All annuities, regardless of whether they are variable, fixed, or indexed, must have features that are mandated by the Internal Revenue Code and by the Regulations promulgated under the Code. Section 72(s) of the Code requires any annuity contract, regardless of type, to have a provision requiring distributions of contract values on the death of the annuity's "holder." Thus, an annuity will not be treated as an annuity for purposes of the Internal Revenue Code unless the annuity contains a contract provision that requires distribution of contract values within certain specified time frames. The object of Section 72(s) was to prevent indefinite tax-deferral of annuity values after the death of the "holder." Section 72(s) provides that for the death of the "holder" after the annuity starting date, contract values must be distributed at least as fast as they were being distributed before death. For the death of the "holder" prior to the annuity's starting date, the entire contract value must be distributed over a five-year period after the death of the "holder," or for the life of the beneficiary, unless the beneficiary is the "holder's" spouse. If the beneficiary is the "holder's" spouse, then the spouse can step into the place of the "holder" and continue tax-deferral until death or annuitization.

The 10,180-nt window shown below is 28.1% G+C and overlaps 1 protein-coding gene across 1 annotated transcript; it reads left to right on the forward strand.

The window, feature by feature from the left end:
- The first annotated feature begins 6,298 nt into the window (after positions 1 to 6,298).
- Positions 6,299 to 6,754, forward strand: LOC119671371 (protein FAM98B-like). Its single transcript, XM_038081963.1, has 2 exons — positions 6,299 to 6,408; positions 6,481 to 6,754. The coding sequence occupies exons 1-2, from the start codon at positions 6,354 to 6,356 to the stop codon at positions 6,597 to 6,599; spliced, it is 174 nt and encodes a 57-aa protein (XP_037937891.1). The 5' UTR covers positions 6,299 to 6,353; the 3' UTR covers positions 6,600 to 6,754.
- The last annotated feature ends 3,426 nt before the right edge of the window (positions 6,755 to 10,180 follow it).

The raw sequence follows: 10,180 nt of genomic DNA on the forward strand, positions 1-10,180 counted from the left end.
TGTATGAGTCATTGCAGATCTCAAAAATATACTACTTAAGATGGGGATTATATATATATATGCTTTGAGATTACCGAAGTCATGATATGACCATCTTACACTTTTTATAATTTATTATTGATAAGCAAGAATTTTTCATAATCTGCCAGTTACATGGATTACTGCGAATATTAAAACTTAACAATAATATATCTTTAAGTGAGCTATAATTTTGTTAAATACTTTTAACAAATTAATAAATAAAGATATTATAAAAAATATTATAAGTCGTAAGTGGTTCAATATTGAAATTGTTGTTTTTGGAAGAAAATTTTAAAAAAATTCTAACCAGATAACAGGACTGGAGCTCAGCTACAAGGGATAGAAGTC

From the time of the issuance of the first commercial annuity until the time Section 72(s) was enacted, the measuring life for all purposes involving an annuity was the "annuitant." The annuitant was, in effect, the "insured" under an annuity contract. The annuitant could be the owner of the contract, or the owner could be someone else other than the annuitant. However, regardless of whether the annuitant and the owner were the same person, it was the annuitant's life that was used to determine timing and duration of annuity payments, payment of death proceeds, etc. With the enactment of Section 72(s), this all changed. In order to comply with Section 72(s) all annuity contracts had to provide for payment on the death of the "holder" rather than on the death of the annuitant.

Almost immediately, the question arose as to whom the "holder" of an annuity was as specified in Section 72(s). The interpretation that was finally adopted was that the "holder," for purposes of Section 72(s) was the annuity's owner--not the annuitant. Unfortunately, most annuity contracts at the time Section 72(s) was enacted provided for payment of death benefits on the death of the annuitant, regardless whether death occurred before or after the annuity starting date. This required insurers to amend their annuity contracts to add the Section 72(s) requirement for distribution of contract values on the death of the "holder/owner." Unfortunately, many insurers left a requirement in their contracts for distribution of death proceeds on the death of the annuitant. Thus, distributions were required on the death of either the owner or the annuitant.PAGEBREAK